Chinese brands are making waves around the world
It’s undeniable: the 2020s are the decade of Chinese mainstream brands. From electronics to collectible toys, Chinese brands are making waves around the world. A study by Google and Kantar found that Chinese brands saw a continued increase in brand awareness in developed markets in 2021, with an even more remarkable increase in developing economies. Every year, Chinese companies, like DJI, Xiaomi, OnePlus, and POP MART, are gaining a bigger share of the global consumer market.
These achievements are all the more impressive considering that just a decade ago, there were barely a few successful Chinese global consumer brands. So what happened? One answer lies in the unparalleled logistics and innovation capabilities of Chinese companies; however, these attributes only tell half the story. Instead, it is the ability to create meaningful, different and salient brands that is critical to the recent success of Chinese consumer companies. By branding, I don’t just mean a nice logo, but a company’s process of creating a strong and positive perception with consumers.
For decades, Chinese brands have tried to branch out overseas. But management often viewed branding as unimportant – an activity to be sidelined in favor of the bottom line. For example, in the 1990s, Chinese soft drink manufacturer Jianlibao attempted to become an international brand like Coca-Cola or Pepsi. They had achieved incredible domestic success, even sponsoring the Chinese team at the 1984 Los Angeles Olympics, and had the financial firepower to invest overseas. The first step was to conquer the North American market, a goal apparently within reach of the company. With substantial investment in factories, supply chain capacity, and most importantly, a delicious product, Jianlibao was poised to flood the market.
But from the launch, the failings of the company’s strategy were laid bare. Their heavily underfunded marketing team had failed to create a brand that consumers could connect with, so the launch went largely unnoticed by consumers. The error was fatal. Over the next few weeks, Jianlibao’s drinks just gathered dust on supermarket shelves. Worse still, as the company expanded overseas, it lost sight of China and began to lose market share to competitors like Coca-Cola.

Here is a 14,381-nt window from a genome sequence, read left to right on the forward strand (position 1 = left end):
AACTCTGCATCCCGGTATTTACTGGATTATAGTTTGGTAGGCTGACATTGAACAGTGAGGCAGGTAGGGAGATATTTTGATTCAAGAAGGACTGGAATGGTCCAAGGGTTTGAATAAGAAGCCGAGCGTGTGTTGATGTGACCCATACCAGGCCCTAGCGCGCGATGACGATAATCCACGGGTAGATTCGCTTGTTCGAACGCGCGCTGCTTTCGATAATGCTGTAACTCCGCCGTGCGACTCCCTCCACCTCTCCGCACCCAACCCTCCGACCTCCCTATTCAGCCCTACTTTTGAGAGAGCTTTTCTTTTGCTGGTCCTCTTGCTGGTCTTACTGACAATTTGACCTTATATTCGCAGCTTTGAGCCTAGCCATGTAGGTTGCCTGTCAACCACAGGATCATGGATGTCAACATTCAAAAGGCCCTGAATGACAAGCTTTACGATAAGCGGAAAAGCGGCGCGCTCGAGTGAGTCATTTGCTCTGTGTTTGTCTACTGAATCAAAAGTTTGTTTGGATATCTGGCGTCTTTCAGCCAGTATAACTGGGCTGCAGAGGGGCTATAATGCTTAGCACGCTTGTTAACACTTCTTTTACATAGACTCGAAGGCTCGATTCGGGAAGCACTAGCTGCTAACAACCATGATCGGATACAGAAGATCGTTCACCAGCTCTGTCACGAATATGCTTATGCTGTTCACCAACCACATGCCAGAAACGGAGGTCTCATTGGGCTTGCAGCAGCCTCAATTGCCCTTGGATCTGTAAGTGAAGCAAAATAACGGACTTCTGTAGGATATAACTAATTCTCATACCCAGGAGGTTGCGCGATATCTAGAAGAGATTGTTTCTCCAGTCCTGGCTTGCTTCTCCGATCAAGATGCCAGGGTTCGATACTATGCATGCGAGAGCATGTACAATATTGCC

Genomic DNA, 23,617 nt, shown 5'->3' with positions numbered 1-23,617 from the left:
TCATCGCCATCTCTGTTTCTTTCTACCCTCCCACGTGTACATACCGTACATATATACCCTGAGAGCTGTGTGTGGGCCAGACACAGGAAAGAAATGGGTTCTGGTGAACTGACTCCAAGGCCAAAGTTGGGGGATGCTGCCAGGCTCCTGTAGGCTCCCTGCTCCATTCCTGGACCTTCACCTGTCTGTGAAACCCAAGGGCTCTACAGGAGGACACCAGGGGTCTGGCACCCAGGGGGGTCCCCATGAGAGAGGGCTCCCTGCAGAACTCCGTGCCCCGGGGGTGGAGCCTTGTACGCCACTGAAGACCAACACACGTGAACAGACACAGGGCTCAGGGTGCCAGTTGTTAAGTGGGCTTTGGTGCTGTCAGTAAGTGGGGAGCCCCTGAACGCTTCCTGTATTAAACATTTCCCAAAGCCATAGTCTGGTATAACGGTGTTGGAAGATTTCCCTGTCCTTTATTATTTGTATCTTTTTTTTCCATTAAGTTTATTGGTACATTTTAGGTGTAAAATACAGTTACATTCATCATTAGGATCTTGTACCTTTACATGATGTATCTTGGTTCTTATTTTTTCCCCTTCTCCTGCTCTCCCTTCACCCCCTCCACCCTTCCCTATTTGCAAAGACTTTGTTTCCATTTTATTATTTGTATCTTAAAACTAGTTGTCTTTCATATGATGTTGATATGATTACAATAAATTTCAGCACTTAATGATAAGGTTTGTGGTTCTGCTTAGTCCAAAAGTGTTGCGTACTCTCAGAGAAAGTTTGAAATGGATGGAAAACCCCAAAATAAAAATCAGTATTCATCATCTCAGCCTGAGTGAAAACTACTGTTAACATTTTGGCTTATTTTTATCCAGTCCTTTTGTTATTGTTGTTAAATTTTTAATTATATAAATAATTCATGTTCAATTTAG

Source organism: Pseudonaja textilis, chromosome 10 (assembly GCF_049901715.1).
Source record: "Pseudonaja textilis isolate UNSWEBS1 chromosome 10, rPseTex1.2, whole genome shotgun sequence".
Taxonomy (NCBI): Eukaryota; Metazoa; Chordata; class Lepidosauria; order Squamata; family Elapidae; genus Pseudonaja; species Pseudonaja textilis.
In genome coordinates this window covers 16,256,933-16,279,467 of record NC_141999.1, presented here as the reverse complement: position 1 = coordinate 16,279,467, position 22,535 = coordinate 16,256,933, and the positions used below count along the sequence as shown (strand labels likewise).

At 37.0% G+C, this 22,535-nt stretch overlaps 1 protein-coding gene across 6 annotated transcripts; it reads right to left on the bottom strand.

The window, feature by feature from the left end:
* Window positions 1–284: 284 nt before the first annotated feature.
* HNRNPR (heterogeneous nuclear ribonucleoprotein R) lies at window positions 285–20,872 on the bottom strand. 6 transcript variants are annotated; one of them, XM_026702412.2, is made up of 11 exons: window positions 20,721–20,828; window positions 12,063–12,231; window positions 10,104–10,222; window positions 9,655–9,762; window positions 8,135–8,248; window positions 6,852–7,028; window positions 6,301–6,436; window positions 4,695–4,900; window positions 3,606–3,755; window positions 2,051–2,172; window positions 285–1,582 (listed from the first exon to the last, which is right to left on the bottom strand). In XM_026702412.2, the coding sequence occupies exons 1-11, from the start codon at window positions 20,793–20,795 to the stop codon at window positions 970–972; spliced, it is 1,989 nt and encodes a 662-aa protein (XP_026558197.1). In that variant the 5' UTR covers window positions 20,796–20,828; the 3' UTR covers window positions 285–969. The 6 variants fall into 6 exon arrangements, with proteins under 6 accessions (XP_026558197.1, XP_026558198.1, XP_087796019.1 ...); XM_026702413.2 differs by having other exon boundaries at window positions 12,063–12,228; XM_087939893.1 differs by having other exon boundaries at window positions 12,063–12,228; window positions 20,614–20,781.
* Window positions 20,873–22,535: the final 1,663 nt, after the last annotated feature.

Thirty years later, few people outside of China remember Jianlibao, but their failure revealed a crucial lesson: building an international brand requires more than domestic success; and a phenomenal product or service requires a strong brand identity. As a result, the most successful global Chinese companies, such as OnePlus, Xiaomi, DJI and VIVO, pay meticulous attention to how they are perceived.
Branding is the essential step for Chinese brands to gain the right to have a successful overseas market launch. Looking at the country’s history and development, Chinese companies have always been great in terms of supply chain and price, but only with strong brand identity and unique values can a brand can successfully launch abroad.
However, creating a strong brand identity that resonates with consumers inside and outside of China is complex, especially due to language differences. In general, cultural distinctions between different regions and countries make it difficult for any company to create a compelling brand story that works for everyone. Moreover, what resonates in one country will not resonate in another. Therefore, the best brands do not take a one-size-fits-all approach to different markets, selling the same products and services. Instead, they adapt.
The global expansion of POP MART, the Beijing-based collectible toy company, is a masterclass in local adaptation. Since beginning overseas operations in 2018, it has grown rapidly and is available in more than 20 countries. Vice President Justin Moon attributes much of the success to the company’s use of country-specific templates and locally-run social media channels.
Local appeal is crucial for the expansion of foreign markets. However, global success can only be achieved if there is always a guiding consistency across the brand and its culture, regardless of the country.
Over the years, it is clear that Chinese companies that have invested in building their brands can achieve sustainable and quality growth. With a focus on brand image, combined with China’s formidable innovation and logistics capabilities, Chinese consumer brands are expected to become more popular around the world over the next decade.
Jay Ian Birbeck is a freelance writer based in Guangzhou. He obtained a master’s degree in digital humanities from UCL.
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